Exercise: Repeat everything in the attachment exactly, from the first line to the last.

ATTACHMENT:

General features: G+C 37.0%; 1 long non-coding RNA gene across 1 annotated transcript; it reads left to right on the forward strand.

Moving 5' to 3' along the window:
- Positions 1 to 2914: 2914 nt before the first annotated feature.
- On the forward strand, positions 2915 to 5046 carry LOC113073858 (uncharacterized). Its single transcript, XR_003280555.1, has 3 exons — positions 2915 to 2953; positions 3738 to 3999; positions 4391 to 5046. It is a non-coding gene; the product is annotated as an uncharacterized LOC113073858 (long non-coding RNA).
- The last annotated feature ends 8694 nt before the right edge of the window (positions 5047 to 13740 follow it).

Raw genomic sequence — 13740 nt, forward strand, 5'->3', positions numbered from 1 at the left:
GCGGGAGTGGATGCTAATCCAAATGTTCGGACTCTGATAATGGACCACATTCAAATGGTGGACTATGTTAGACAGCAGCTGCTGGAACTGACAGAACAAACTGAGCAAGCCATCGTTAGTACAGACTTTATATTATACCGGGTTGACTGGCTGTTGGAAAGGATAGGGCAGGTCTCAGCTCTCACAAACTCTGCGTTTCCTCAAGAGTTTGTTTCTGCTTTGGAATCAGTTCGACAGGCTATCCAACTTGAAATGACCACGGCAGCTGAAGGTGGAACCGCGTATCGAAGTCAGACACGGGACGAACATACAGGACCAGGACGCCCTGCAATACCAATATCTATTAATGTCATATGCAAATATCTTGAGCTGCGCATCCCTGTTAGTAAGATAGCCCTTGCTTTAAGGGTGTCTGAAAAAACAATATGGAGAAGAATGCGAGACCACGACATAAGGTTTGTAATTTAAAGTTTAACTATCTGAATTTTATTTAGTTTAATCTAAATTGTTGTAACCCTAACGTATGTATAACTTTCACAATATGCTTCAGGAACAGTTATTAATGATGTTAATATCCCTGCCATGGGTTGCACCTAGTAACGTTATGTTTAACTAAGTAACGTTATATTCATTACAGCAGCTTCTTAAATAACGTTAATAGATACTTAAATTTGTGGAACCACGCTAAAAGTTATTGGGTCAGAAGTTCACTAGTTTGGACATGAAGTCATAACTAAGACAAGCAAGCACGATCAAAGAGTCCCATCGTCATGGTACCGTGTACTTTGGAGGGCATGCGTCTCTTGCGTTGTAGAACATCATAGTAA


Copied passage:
General features: G+C 37.0%; 1 long non-coding RNA gene across 1 annotated transcript; it reads left to right on the forward strand.

Moving 5' to 3' along the window:
- Positions 1 to 2914: 2914 nt before the first annotated feature.
- On the forward strand, positions 2915 to 5046 carry LOC113073858 (uncharacterized). Its single transcript, XR_003280555.1, has 3 exons — positions 2915 to 2953; positions 3738 to 3999; positions 4391 to 5046. It is a non-coding gene; the product is annotated as an uncharacterized LOC113073858 (long non-coding RNA).
- The last annotated feature ends 8694 nt before the right edge of the window (positions 5047 to 13740 follow it).

Raw genomic sequence — 13740 nt, forward strand, 5'->3', positions numbered from 1 at the left:
GCGGGAGTGGATGCTAATCCAAATGTTCGGACTCTGATAATGGACCACATTCAAATGGTGGACTATGTTAGACAGCAGCTGCTGGAACTGACAGAACAAACTGAGCAAGCCATCGTTAGTACAGACTTTATATTATACCGGGTTGACTGGCTGTTGGAAAGGATAGGGCAGGTCTCAGCTCTCACAAACTCTGCGTTTCCTCAAGAGTTTGTTTCTGCTTTGGAATCAGTTCGACAGGCTATCCAACTTGAAATGACCACGGCAGCTGAAGGTGGAACCGCGTATCGAAGTCAGACACGGGACGAACATACAGGACCAGGACGCCCTGCAATACCAATATCTATTAATGTCATATGCAAATATCTTGAGCTGCGCATCCCTGTTAGTAAGATAGCCCTTGCTTTAAGGGTGTCTGAAAAAACAATATGGAGAAGAATGCGAGACCACGACATAAGGTTTGTAATTTAAAGTTTAACTATCTGAATTTTATTTAGTTTAATCTAAATTGTTGTAACCCTAACGTATGTATAACTTTCACAATATGCTTCAGGAACAGTTATTAATGATGTTAATATCCCTGCCATGGGTTGCACCTAGTAACGTTATGTTTAACTAAGTAACGTTATATTCATTACAGCAGCTTCTTAAATAACGTTAATAGATACTTAAATTTGTGGAACCACGCTAAAAGTTATTGGGTCAGAAGTTCACTAGTTTGGACATGAAGTCATAACTAAGACAAGCAAGCACGATCAAAGAGTCCCATCGTCATGGTACCGTGTACTTTGGAGGGCATGCGTCTCTTGCGTTGTAGAACATCATAGTAA